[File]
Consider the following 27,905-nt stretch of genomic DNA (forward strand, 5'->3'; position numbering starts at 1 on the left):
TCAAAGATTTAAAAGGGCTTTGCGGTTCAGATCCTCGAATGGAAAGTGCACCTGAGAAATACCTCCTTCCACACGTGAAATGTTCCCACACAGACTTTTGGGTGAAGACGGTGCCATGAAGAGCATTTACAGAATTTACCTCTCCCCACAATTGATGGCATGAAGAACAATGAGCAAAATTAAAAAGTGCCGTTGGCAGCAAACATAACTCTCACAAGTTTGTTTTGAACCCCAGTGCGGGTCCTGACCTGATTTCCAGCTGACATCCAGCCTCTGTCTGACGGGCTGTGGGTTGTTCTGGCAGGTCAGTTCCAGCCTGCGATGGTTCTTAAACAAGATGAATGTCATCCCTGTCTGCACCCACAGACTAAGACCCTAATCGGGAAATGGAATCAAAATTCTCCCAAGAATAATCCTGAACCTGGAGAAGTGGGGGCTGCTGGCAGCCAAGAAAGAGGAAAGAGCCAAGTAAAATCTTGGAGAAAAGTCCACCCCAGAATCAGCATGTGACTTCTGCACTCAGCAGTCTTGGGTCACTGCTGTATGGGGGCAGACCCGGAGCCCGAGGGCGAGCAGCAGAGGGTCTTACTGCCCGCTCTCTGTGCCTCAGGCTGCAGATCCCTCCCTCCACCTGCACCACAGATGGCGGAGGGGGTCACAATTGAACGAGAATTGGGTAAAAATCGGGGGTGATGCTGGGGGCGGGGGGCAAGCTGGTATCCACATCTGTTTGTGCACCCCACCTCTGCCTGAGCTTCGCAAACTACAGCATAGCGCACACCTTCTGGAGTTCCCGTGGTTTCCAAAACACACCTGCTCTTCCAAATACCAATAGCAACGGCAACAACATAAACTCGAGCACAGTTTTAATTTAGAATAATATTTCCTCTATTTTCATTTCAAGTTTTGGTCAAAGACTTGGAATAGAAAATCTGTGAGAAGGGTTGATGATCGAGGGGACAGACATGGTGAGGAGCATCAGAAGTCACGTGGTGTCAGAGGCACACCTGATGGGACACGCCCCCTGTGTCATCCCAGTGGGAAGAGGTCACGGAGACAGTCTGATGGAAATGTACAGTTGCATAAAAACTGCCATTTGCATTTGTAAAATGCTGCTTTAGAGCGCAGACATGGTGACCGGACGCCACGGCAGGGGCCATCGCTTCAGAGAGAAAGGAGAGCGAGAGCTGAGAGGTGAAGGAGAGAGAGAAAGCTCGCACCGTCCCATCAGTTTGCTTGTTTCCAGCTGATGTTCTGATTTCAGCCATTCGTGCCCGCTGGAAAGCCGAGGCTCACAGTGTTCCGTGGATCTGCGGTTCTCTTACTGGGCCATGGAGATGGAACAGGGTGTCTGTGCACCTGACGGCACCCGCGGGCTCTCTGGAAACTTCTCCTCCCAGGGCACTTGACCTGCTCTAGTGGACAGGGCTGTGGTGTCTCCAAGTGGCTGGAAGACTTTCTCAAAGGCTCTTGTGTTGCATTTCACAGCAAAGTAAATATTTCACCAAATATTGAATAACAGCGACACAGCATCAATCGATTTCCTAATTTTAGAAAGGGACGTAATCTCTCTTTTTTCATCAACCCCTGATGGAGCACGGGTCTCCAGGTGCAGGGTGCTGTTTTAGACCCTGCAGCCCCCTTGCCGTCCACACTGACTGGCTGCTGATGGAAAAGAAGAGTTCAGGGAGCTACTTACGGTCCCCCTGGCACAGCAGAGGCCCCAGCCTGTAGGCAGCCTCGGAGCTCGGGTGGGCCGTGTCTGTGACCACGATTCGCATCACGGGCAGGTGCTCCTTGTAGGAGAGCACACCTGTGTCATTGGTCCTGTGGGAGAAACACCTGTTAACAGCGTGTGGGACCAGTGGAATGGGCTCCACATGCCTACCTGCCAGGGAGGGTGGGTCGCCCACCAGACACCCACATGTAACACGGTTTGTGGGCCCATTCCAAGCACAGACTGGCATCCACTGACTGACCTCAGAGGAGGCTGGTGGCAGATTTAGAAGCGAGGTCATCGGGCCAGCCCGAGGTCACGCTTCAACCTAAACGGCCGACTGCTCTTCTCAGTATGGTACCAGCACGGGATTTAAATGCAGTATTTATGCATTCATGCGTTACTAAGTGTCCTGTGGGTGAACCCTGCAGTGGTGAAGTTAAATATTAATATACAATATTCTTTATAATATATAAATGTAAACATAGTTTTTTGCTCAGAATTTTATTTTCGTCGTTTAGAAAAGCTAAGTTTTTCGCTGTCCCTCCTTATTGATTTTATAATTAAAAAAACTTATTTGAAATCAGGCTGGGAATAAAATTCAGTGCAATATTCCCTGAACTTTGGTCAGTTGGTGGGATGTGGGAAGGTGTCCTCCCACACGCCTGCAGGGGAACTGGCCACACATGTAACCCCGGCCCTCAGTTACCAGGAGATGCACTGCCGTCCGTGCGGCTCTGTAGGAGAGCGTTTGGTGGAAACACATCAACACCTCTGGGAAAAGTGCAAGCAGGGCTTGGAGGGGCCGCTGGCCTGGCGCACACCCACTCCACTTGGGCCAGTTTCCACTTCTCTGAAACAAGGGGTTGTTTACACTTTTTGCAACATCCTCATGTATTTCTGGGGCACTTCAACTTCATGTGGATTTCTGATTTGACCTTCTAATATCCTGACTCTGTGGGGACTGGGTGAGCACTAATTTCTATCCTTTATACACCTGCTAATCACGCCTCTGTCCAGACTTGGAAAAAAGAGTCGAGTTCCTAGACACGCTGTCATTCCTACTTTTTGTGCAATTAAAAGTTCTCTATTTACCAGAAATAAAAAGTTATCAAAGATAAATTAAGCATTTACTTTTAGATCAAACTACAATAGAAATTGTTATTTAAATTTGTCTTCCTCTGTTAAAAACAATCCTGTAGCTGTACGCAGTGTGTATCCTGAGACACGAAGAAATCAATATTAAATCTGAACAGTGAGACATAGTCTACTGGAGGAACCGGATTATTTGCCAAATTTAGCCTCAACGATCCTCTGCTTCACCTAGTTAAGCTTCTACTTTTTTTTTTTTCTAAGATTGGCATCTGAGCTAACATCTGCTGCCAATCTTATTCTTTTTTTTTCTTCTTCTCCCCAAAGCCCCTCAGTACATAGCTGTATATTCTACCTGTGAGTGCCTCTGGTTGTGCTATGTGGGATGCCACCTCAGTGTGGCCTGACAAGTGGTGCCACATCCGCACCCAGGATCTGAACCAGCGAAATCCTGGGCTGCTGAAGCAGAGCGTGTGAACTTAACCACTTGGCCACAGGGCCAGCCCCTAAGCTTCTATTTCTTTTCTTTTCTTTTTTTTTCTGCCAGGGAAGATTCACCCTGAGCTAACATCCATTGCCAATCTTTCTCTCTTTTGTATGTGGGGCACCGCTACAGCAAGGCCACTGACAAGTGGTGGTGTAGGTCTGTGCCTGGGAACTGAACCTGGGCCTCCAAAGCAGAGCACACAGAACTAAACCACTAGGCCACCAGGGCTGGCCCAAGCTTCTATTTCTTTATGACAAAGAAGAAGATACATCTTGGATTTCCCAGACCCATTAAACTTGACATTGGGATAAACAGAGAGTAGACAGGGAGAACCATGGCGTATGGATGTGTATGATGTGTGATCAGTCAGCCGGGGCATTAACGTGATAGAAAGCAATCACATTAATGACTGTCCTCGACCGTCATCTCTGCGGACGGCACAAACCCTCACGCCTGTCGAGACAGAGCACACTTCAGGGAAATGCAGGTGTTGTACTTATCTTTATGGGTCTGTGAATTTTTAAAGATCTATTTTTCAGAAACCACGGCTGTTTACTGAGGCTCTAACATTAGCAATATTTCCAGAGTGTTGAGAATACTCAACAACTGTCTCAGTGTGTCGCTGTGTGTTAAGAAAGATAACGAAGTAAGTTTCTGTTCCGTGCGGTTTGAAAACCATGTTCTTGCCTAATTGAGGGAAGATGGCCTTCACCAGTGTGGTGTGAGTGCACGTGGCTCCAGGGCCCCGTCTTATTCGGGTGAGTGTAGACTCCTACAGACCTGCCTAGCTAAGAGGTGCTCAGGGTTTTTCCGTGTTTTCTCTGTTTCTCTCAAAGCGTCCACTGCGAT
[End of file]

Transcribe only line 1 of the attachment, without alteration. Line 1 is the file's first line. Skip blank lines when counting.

Consider the following 27,905-nt stretch of genomic DNA (forward strand, 5'->3'; position numbering starts at 1 on the left):